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Kingswinford Academy, Water Street, Dudley, West Midlands, DY6 7AD
Part of Windsor Academy Trust
Kingswinford 19 of 139

Mental Health & Wellbeing

Aim to Achieve

Kingswinford Academy will aim to instil a strong, positive approach to mental health and wellbeing throughout our community of students, staff and parents.  We are committed to prioritising mental health and wellbeing through providing outstanding pastoral care, embedding a proactive approach throughout the school and through open and honest communication. We are committed to raising the awareness of mental health and wellbeing and in doing so helping to reduce stigma and discrimination.

Moral Purpose

We want to enable all members of our community to thrive as we recognise that poor mental health and wellbeing will affect our community reaching their Academic and Personal potential. We aim to create a culture of positive mental health and wellbeing across the community, where staff and students feel comfortable and confident to talk about their mental health and support is readily available for all students and staff.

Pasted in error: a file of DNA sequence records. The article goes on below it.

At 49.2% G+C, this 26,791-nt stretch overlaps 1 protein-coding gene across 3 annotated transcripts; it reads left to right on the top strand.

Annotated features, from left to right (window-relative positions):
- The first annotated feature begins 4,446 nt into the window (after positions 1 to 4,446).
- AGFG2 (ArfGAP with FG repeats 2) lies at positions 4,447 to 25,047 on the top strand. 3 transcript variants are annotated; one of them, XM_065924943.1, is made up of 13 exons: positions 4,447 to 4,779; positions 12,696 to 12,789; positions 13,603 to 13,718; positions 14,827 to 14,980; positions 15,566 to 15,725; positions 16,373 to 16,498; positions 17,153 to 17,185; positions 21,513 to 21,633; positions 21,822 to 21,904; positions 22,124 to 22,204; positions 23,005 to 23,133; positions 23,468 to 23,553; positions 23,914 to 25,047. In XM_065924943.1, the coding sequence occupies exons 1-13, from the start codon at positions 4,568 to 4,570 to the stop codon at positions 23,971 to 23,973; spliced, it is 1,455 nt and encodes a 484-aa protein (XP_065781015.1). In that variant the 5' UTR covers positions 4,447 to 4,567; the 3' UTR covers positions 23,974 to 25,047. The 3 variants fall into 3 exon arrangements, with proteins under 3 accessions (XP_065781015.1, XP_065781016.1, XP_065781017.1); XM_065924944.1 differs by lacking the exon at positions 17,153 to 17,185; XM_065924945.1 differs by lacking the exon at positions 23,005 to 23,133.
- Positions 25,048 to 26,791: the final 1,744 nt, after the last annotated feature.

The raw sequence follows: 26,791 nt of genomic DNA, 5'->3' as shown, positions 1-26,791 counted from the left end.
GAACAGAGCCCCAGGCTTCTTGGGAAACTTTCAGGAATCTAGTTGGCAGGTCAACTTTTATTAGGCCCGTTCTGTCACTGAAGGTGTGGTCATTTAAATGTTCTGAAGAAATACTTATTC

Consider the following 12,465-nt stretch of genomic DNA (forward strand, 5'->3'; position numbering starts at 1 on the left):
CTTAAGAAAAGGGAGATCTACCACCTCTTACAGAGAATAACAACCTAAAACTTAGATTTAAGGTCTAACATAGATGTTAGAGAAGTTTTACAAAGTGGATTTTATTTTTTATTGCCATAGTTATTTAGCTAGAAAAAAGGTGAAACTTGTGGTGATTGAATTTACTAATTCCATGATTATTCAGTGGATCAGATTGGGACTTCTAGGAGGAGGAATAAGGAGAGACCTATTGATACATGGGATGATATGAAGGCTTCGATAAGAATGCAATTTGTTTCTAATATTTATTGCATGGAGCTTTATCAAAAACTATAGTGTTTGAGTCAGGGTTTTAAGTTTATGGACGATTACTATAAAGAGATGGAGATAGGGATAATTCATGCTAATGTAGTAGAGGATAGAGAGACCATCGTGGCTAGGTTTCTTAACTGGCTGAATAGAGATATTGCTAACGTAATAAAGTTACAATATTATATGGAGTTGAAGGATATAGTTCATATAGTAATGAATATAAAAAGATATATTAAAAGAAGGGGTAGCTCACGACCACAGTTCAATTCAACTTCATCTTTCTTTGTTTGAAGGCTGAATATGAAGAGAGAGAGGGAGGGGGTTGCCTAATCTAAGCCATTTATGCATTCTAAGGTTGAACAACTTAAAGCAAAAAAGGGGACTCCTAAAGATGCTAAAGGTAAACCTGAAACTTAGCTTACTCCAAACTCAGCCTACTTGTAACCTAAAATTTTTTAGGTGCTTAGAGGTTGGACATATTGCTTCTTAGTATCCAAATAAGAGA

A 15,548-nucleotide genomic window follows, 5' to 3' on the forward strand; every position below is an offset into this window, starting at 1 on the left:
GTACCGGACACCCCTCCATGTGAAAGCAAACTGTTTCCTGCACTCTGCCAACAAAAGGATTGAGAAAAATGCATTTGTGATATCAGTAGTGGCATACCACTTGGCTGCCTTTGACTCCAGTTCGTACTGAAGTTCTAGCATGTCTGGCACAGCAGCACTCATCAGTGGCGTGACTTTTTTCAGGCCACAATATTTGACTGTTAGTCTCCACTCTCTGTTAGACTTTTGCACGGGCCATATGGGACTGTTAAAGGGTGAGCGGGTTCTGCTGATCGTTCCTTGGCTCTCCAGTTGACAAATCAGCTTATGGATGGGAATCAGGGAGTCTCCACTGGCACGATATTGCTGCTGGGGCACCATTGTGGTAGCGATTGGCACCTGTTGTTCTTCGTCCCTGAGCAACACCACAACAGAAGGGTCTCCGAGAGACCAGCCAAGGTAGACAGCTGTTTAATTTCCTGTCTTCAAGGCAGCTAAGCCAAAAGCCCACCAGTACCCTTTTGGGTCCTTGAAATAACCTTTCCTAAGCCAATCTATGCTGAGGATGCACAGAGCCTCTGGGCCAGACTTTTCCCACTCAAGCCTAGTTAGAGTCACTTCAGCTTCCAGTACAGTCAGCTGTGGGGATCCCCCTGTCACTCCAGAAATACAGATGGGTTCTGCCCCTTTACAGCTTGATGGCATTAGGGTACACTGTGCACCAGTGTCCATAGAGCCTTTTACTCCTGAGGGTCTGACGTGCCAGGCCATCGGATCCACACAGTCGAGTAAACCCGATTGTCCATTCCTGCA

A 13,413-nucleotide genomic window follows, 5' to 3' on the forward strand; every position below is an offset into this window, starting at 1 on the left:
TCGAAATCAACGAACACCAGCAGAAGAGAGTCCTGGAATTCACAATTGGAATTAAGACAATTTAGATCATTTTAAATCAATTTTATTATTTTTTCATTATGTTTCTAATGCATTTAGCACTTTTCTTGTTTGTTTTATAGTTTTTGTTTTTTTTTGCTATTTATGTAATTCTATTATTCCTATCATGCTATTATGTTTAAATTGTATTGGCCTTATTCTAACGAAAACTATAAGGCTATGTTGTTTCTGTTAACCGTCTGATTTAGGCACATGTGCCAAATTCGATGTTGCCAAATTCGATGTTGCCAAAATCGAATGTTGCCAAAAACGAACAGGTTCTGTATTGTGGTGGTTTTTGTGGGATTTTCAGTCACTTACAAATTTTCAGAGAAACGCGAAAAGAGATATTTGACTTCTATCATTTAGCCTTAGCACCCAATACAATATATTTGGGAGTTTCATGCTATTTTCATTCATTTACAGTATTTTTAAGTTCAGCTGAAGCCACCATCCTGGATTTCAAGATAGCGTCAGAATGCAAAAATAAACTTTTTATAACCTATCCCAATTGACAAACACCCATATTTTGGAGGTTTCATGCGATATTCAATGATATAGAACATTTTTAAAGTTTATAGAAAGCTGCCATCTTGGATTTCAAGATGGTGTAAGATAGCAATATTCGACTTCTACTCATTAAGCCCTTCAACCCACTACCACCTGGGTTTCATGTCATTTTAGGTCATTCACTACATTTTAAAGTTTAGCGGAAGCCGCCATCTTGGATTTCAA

This work will link with our PHSE and RSE curriculum intent, with the aim to generate healthy discussion amongst our students about risk factors that could impact on their mental health and how to seek support if they need it, in order to lead a healthy lifestyle. This will be supported through quality first teaching, and targeted support where needed (Curriculum intent and Attendance intent).
In having a coordinated and strategic approach, we can ensure that we are not merely responding to issues but being proactive.

What is Mental Health?                                                                       

It is a state of wellbeing in which every individual realises his or her own potential, can cope with the normal stresses of life, can work productively and fruitfully and is able to make a contribution to his or her community” - World Health Organisation.

What is Wellbeing?                                                                              

The World Health Organisation states that wellbeing is “a state of complete physical, mental and social wellbeing, and not merely the absence of disease or infirmity.”